A few years ago, I celebrated a milestone birthday by getting 12 stitches in my forehead. Not exactly the fun celebration I had in mind.
It was my birthday, and a few friends invited me out for a leisurely walk. Unbeknownst to me, the walk was a ruse. As my friends and I laughed and sauntered around the neighbourhood, a large surprise gathering assembled at a lounge nearby. (Remember those days?)
The company was so good – and the distraction so effective – that I walked right into a very unforgiving post, gashing my forehead. In the ER, as I waited to be seen, my earlier enthusiasm flickered out and embarrassment took hold.
How could I be so careless? I hoped, at the very least, I would see a doctor who was kind, knowledgeable, and fast, and would keep a straight face as I told my tale of calamity. Luckily, I was seen by a wonderful doctor who patched me up and sent me on my way, without further harm done to my forehead and pride.
Why am I sharing this story, and what does it have to do with the banking industry? Much like they would trust a doctor with their physical health, customers trust their bank with their financial health. Going to the bank, just like going to the doctor, can be painful. Customers want to do business with a bank that – like my ER doctor on that fateful day – is fast, attentive, empathetic and trustworthy.
The “bank of the future” will be like a “financial physician,” a trusted advisor that customers rely on in their moment of need. These banks will be faster and more agile than my younger (clumsier) self, and nothing will shake them.
In today’s competitive digital landscape, AI and automation can help you create that human touch, allowing you to build trust and deliver a winning customer experience as a point of differentiation.
Show empathy and build trust
Customer loyalty is hard won and easily lost. As PricewaterhouseCoopers writes in Retail Banking 2020 – Evolution or Revolution?, “Technology is making it easier for customers to switch banks, making relationships much less sticky.”
Forrester predicts that “leading banks will use technology and far deeper customer insight to insert financial services at the customer’s moment of need, often at the expense of brand visibility.” Additionally, with high-profile data breaches dominating the headlines, creating confidence is more important than ever.
To win trust and differentiate from digital upstarts – and other touchpoints that offer embedded financial services – banks must become trusted advisors.
Be rapid, relevant and responsive
In Deloitte’s estimation, “today’s competitive advantage doesn’t come from being big, but from being fast and nimble.” This is where digital upstarts have a leg up on traditional banks. Building upon Deloitte’s prediction, speed must be applied to the right areas – otherwise, it’s meaningless.
Speed shouldn’t come at the expense of relevancy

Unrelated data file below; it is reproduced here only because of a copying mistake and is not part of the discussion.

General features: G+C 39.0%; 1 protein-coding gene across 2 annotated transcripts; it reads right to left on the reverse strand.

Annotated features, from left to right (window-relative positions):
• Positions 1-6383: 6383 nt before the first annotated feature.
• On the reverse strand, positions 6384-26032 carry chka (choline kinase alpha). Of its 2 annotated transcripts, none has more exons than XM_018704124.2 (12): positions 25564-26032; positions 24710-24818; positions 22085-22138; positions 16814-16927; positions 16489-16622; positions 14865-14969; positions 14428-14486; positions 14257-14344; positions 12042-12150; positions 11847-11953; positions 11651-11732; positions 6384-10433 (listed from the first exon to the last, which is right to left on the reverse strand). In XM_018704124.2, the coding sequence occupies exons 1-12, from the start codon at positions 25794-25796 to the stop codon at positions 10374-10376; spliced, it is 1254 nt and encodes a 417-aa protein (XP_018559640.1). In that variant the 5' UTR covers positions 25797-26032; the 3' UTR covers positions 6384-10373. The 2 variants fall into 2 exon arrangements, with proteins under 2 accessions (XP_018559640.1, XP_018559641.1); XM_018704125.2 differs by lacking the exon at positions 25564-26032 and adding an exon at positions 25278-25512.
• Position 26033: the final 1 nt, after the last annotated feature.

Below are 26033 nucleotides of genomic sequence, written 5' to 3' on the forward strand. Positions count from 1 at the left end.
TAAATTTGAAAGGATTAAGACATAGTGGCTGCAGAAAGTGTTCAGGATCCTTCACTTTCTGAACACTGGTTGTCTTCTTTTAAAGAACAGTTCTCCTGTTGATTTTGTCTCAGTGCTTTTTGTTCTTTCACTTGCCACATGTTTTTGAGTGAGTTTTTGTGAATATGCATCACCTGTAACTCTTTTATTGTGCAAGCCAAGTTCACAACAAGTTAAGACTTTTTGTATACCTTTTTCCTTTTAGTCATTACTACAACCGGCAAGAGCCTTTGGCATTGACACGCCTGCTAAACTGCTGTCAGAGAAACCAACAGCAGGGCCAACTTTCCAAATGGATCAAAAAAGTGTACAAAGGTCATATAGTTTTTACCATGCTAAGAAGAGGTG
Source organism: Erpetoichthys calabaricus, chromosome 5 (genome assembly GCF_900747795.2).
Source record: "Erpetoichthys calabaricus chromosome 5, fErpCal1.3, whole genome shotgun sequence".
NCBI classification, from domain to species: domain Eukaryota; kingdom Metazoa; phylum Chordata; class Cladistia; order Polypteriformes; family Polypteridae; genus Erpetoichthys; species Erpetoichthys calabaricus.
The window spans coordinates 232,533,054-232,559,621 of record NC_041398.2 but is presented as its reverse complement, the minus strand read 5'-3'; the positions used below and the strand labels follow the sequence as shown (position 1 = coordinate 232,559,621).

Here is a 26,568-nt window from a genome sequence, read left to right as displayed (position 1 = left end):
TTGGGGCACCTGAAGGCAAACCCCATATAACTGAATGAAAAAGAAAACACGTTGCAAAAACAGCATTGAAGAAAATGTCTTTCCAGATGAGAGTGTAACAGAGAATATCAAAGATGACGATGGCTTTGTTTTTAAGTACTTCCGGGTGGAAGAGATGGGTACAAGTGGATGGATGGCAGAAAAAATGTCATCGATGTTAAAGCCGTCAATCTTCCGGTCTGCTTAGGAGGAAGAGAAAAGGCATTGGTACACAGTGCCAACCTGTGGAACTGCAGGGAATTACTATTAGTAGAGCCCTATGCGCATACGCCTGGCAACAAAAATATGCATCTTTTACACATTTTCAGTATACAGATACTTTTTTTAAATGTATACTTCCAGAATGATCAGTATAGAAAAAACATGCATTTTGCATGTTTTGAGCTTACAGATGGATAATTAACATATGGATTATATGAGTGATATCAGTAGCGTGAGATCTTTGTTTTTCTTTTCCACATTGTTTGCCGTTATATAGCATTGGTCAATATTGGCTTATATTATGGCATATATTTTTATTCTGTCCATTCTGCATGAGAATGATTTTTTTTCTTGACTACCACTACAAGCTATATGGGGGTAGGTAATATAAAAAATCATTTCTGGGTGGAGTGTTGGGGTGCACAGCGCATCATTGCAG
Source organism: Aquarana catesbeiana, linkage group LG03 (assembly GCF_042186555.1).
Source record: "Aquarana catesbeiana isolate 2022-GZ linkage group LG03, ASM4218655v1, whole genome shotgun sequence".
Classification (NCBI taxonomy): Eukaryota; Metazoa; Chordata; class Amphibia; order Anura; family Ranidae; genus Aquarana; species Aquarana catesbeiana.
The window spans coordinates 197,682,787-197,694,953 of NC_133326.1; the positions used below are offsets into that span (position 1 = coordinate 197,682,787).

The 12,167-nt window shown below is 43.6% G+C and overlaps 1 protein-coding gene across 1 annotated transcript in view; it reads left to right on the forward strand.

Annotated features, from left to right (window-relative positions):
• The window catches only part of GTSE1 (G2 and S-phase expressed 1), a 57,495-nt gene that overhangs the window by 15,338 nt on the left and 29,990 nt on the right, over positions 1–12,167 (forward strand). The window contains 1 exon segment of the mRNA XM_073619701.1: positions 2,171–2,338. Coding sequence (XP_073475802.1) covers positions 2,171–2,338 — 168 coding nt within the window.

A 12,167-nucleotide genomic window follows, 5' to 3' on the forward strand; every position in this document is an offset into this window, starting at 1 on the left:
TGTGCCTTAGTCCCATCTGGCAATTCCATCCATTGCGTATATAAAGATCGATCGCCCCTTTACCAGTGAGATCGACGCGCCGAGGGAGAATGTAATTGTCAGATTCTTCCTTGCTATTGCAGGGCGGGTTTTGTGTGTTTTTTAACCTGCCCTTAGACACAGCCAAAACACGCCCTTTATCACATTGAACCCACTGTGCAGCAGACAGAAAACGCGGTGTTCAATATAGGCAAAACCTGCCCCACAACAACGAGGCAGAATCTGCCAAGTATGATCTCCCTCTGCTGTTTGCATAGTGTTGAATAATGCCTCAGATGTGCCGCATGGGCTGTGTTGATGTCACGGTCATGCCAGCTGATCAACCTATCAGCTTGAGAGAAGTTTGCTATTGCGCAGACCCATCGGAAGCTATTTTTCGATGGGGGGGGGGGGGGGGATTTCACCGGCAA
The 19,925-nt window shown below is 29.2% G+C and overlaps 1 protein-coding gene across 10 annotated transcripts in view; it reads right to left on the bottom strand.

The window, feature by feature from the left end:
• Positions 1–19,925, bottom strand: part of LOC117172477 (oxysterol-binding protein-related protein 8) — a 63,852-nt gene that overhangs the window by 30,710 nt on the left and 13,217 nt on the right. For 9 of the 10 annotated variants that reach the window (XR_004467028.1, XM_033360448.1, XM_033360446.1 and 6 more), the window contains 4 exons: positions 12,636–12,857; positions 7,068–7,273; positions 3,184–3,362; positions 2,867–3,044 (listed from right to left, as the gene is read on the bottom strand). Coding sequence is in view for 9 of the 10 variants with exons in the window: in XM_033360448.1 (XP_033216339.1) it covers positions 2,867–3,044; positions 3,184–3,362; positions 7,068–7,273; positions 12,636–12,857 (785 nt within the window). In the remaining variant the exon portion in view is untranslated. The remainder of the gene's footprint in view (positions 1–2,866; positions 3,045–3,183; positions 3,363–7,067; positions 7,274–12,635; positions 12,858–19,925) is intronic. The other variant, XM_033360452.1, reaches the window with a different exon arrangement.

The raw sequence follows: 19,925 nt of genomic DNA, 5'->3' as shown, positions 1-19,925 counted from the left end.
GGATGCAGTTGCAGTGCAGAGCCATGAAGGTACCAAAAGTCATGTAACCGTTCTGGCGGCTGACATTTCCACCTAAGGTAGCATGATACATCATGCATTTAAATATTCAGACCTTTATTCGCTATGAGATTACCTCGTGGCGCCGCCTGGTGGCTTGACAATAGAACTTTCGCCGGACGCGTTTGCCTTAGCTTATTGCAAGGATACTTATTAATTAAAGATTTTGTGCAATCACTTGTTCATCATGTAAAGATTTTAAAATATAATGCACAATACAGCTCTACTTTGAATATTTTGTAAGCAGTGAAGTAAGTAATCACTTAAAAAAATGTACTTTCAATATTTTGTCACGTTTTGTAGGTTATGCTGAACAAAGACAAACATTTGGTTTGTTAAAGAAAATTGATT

What if my ER doctor was quick to hand me a set of crutches and usher me out the door? I would seriously question whether they knew what they were doing. Similarly, what if a newly retired banking customer wanted to downsize their home but was offered a special interest rate on their first mortgage?
To secure their place in the digitally focused future, banks must create a new status quo: a customer-centric business model that prioritises fast, attentive, relevant service.
Look beyond transactions
If a typical banking interaction is 50 per cent paperwork and 50 per cent discussion, that leaves a lot of room for improvement. What if it was 10 per cent paperwork and 90 per cent discussion?
Let’s say I was applying for a loan or new financial services. The teller may notice that I have two school-aged children and offer me a college savings plan. Similarly, my ER doctor may detect high blood pressure when checking my vitals – the schooled-aged children may explain that – and suggest a follow-up visit in her private practice.
The same way a good doctor looks beyond an injury or a set of symptoms, banks must use data-driven insights to look beyond individual transactions.
Relevant, timely offers build trust and endear customers to their banks as partners in their financial health. With predictive, data-driven insights at their fingertips, banking employees will no longer be seen as paper-pushers, but as trusted advisors.
The data advantage
By using AI and automation, banks can automate mundane processes, augment the human potential of their workforce, and deliver a tailored customer experience.
With less manual work to contend with, banks can focus on the kind of work that requires a human touch.
Additionally, AI and automation can help you quickly find and remediate risky data, allowing your organisation to remain compliant, stay ahead of LIBOR and other regulations, and protect customers’ personally identifiable information (PII), naturally elevating your organisation to “trusted advisor” status.
By combining the speed and precision of AI with the empathy of humans, banks can automate what doesn’t add value and focus on what does.
In an industry where multi-step manual processes are the norm, that kind of attentiveness is a breath of fresh air.
Scott Mackey is a founder and SVP of Market Strategy at Adlib. Scott has more than 20 years of experience in content management and digital transformation including contract analytics, data capture, content management and file analytics. He regularly engages industry analysts, Adlib’s customers and partners to analyse and assess trends in the content, data and automation space, and stays up to speed on industry best practices by attending and being a featured speaker at global industry events.